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Penetration Testing 101
What is Penetration Testing?
With a penetration test, also known as a “pen test,” a company hires a third party to launch a simulated attack designed to identify vulnerabilities in its infrastructure, systems, and applications. It can then use the results of that simulated attack to fix any potential vulnerabilities. It’s one way organizations can evaluate and strengthen their overall security posture.
Why are penetration tests important?
Pen testing may seem like an unnecessary step in an already lengthy compliance process, but the benefits are usually well worth the extra time and effort. Here are a few advantages of penetration testing:
Prevent costly breaches
As attacks become more common and take on new forms, companies are increasingly relying on pen tests to identify and address potential security gaps.
A review of cybersecurity breaches since 2011 found that the average cost of a cyber-breach at a publicly traded company is $116 million. Some of the costliest breaches include Equifax in 2017 ($1.7 billion), The Home Depot in 2014 ($298 million), Target in 2013 ($292 million), and Marriott in 2018 ($118 million).
Strengthen customer trust
Customers may ask for you to perform an annual third-party pen test as part of their procurement, legal, and security due diligence.
Put previous doubts to rest
A pen test can prove that previous application security issues, if any, have been resolved in order to restore customer and partner confidence.
Assist with compliance
Required by Providers
Are you planning on integrating with services such as Google Workplace? If so, Google may require you to perform a pen test in order to access certain restricted APIs.
What happens during a penetration test?
Now that we’ve covered what penetration testing is and why it is important, let’s get into the details of the process.
First, who performs penetration testing?
With pen tests, you’re essentially inviting someone to try and break into your systems so that you can keep other people out. Using a pen tester who doesn’t have prior knowledge or understanding of your architecture will give you the greatest results.
That’s why pen tests are most often conducted by outside consultants. These security experts are trained to identify, exploit, and document vulnerabilities and use their findings to help you improve your security posture. Most pen testers are security consultants or experienced developers who have a certification for pen testing. Penetration testing tools like NMap and Nessus are also available.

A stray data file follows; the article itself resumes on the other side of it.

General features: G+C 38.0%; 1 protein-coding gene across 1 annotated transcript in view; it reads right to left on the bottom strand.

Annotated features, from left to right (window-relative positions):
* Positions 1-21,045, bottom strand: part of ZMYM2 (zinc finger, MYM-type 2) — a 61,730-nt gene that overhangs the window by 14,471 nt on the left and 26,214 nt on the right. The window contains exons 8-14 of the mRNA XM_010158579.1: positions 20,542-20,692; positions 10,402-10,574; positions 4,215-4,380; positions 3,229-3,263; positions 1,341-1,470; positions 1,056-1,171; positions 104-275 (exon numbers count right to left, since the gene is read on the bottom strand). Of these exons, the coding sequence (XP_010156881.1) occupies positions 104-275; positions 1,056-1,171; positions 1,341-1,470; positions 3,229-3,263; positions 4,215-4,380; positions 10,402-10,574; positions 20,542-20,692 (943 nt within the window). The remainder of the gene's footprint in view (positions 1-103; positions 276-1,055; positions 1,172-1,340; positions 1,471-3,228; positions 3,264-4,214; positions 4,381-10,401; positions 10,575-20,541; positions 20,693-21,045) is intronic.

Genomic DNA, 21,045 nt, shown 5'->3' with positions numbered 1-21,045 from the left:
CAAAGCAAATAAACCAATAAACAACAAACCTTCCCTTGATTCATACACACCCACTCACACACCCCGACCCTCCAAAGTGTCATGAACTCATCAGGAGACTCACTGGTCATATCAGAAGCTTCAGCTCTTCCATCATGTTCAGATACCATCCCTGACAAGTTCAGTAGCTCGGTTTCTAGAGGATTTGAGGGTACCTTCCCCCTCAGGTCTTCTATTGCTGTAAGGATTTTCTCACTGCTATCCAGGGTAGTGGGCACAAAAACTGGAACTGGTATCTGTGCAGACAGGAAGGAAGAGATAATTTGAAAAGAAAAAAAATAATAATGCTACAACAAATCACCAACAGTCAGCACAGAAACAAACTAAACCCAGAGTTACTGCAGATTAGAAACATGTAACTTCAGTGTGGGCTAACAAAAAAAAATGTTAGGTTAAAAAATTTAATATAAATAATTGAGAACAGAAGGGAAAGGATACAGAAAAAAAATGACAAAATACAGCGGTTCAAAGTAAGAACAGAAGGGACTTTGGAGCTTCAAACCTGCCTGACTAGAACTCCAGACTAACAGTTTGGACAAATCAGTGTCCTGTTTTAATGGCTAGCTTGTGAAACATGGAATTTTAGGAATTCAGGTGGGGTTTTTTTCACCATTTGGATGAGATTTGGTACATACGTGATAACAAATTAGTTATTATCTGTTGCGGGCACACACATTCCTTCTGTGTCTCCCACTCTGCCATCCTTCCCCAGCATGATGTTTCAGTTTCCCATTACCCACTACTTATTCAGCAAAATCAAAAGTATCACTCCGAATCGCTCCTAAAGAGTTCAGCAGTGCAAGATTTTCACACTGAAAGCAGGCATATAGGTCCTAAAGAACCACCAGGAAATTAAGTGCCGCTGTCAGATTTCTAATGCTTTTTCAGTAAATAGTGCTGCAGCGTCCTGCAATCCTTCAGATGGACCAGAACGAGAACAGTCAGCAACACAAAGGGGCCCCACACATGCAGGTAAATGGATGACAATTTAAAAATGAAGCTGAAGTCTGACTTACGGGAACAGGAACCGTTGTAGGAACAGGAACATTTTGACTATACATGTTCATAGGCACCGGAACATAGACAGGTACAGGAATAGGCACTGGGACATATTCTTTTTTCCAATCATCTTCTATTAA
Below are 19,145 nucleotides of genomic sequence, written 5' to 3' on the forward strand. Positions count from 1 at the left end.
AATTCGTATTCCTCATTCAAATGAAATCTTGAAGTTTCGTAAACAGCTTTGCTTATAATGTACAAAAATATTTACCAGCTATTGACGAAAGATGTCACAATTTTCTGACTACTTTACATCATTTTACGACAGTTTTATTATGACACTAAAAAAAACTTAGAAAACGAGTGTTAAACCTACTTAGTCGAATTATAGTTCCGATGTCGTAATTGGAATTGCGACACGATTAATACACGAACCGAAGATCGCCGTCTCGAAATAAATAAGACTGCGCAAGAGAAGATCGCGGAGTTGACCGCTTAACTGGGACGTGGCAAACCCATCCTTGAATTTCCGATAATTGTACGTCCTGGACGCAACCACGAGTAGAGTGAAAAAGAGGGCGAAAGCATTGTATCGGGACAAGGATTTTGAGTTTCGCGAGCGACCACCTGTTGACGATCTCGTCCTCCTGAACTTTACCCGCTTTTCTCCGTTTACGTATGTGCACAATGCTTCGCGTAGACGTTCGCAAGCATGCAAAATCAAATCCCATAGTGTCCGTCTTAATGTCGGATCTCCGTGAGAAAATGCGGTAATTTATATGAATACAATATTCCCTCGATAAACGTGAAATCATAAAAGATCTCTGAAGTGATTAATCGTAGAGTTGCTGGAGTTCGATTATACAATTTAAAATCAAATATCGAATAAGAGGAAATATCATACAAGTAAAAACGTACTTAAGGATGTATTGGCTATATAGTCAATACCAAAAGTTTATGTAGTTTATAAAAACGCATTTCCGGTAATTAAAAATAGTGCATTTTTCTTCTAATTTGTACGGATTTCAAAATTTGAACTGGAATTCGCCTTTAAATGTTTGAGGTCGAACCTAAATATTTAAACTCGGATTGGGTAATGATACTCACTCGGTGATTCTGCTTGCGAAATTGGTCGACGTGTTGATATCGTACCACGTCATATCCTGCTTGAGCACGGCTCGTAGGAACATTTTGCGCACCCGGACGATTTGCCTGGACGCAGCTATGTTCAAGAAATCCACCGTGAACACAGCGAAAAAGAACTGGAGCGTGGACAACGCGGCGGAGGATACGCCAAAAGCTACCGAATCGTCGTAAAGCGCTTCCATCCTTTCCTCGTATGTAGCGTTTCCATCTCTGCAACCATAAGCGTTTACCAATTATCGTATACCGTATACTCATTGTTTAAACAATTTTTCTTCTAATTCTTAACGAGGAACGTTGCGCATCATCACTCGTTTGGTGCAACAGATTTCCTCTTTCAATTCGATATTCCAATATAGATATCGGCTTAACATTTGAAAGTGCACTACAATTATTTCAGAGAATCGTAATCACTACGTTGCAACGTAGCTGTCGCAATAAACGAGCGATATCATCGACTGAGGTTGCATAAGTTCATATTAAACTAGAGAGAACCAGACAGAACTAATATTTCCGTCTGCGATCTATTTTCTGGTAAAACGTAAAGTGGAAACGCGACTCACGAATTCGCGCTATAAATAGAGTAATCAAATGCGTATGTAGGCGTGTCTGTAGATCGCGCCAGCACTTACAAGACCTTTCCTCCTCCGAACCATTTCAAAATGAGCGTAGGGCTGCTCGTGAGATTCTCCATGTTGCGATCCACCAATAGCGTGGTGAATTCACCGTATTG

Next, how is penetration testing done? Generally, a pen test follows these steps:
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The Penetration Test Process
Which systems and scoping methods will be used in your penetration test? Because the pen tester could gain access to private information in the course of their work, both parties should sign a non-disclosure agreement before starting the pen test.
Once you’ve agreed on the scope of your pen test, the pen tester will gather publicly available information to better understand how your company works. That could entail using web crawlers to identify the most attractive targets in your company architecture, network names, domain names, and a mail server.
Identifying Threats and Vulnerabilities
The pen tester will identify potential vulnerabilities and create an attack plan. They’ll probe for vulnerabilities and open ports or other access points that may provide information about system architecture.
The pen tester will exploit identified vulnerabilities via common web app attacks such as SQL injection or cross-site scripting, and attempt to recreate the fallout that could occur from an actual attack. That typically means the pen tester will focus on gaining access to restricted, confidential, and/or private data.
Maintaining Exploits/Lateral Movement
As the pen tester maintains access to a system, they will collect more data. The goal is to mimic a persistent presence and gain in-depth access. Advanced threats often lurk in a company’s system for months (or longer) in order to access an organization’s most sensitive data.
The pen testing firm typically provides you with an initial report of their findings and provides you with an opportunity to remediate any discovered issues. After remediation is completed, the firm will once again attempt those known exploits to find out if those fixes are sufficient to prevent future attacks.
Analysis and Reporting
The pen tester creates a final report summarizing:
- Exploitable vulnerabilities and the potential impact(s) of a breach. Vulnerabilities should be ranked by risk level and type.
- Restricted, confidential, and/or private data that was accessed.
- The duration of time that the pen tester remained undetected in the company’s systems.
- Whether the vulnerabilities identified were remediated successfully.
Ultimately, this report should cover two things: outline the largest strategic threats from a business perspective (for management) and describe technical threats that should be fixed (e.g. through security upgrades).